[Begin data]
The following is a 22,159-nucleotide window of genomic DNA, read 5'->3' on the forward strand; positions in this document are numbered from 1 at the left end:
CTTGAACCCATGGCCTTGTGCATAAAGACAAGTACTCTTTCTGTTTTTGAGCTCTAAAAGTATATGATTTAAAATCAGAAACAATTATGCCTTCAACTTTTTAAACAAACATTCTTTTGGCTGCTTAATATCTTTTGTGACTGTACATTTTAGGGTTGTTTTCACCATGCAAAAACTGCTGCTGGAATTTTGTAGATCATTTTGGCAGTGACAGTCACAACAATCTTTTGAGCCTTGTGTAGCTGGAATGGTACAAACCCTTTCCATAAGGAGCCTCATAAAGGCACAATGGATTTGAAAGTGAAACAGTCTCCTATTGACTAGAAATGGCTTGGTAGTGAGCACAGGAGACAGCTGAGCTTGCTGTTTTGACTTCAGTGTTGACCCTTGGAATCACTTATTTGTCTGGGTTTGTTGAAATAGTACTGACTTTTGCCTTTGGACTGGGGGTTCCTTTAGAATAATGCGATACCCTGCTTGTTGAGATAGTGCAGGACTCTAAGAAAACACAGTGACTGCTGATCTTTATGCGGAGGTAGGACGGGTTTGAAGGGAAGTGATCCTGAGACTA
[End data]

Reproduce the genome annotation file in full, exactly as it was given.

The following is a 22,159-nucleotide window of genomic DNA, read 5'->3' on the forward strand; positions in this document are numbered from 1 at the left end:
CTTGAACCCATGGCCTTGTGCATAAAGACAAGTACTCTTTCTGTTTTTGAGCTCTAAAAGTATATGATTTAAAATCAGAAACAATTATGCCTTCAACTTTTTAAACAAACATTCTTTTGGCTGCTTAATATCTTTTGTGACTGTACATTTTAGGGTTGTTTTCACCATGCAAAAACTGCTGCTGGAATTTTGTAGATCATTTTGGCAGTGACAGTCACAACAATCTTTTGAGCCTTGTGTAGCTGGAATGGTACAAACCCTTTCCATAAGGAGCCTCATAAAGGCACAATGGATTTGAAAGTGAAACAGTCTCCTATTGACTAGAAATGGCTTGGTAGTGAGCACAGGAGACAGCTGAGCTTGCTGTTTTGACTTCAGTGTTGACCCTTGGAATCACTTATTTGTCTGGGTTTGTTGAAATAGTACTGACTTTTGCCTTTGGACTGGGGGTTCCTTTAGAATAATGCGATACCCTGCTTGTTGAGATAGTGCAGGACTCTAAGAAAACACAGTGACTGCTGATCTTTATGCGGAGGTAGGACGGGTTTGAAGGGAAGTGATCCTGAGACTA